There are 4 methods of providing the heating circuits.with the one chosen being dependent on the existing or proposed floor structure. In all cases the pipe work is connected to a manifold and pump and is controlled by room thermostats and central controller.
This type of system is permanently built into solid concrete or screeded floors. Insulation is built into the floor directly underneath the floor panel. The heating pipe is simply slotted in to the floor panels to a pre-determined layout.
Suitable for all floor coverings.
For installations in suspended floors the pipes are installed in ‘heat spreader’ plates that are laid over the top of the joists with standard tongue and groove floorboard laid on top. Insulation is installed between the joists below the spreader plates to ensure that no heat is lost downwards.
The floating floor system is ideal for use on existing timber or solid floor sub-base. It consists of a 50mm deep preformed insulation panel which is laid on the existing floor (over a damp proof membrane. Spreader plates are then placed into the grooves with the pipe then run down the middle of the plate. Tongue and groove flooring is then laid over the top.
This allows underfloor heating to be installed into existing spaces quickly, easily and practically. The low profile panel is laid over existing solid or timber floors. Tiles and laminates can be laid directly onto the system with carpet and vinyl requiring a capping layer of 4-6mm plywood. This system is perfect for renovations as there is no need to touch the existing floor structure and at only 18mm deep you keep your headroom.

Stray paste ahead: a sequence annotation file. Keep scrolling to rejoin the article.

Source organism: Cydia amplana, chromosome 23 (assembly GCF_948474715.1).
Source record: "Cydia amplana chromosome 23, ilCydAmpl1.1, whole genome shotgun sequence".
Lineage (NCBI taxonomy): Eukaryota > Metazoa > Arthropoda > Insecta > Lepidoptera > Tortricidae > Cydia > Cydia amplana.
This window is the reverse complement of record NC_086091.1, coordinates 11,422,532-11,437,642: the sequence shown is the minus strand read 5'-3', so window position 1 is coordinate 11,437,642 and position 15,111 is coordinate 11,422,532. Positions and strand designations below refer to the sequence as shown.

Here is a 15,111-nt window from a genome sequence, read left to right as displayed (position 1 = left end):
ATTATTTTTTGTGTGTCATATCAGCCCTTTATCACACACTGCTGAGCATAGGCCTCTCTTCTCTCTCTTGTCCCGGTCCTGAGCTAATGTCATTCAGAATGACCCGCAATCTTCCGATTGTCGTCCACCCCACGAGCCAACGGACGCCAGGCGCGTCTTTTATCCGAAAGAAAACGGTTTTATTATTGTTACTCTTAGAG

The Manifold and Pump
The manifold is the point at which all the individual room circuits come together in order to receive heated water from the boiler and return cool water for reheating. Associated with the manifold is a pump that keeps the water flowing round the heating circuits independently from any other radiators that may already exist in the property.
The Control System
The control of underfloor heating systems is different to that of conventional radiator systems in that the space should not be allowed to cool completely during the heating season. The temperature during unoccupied or nighttime periods should fall to around 4 degrees C lower than the required occupied temperature. This is achieved by the use of programmable room thermostats in each room which are wired back to a master wiring centre and a valve actuator on the manifold. When the desired room temperature is met then the thermostat activates the actuator stopping the flow of water to that circuit. When the room cools then the actuator releases allowing heated water to start flowing in the circuit again.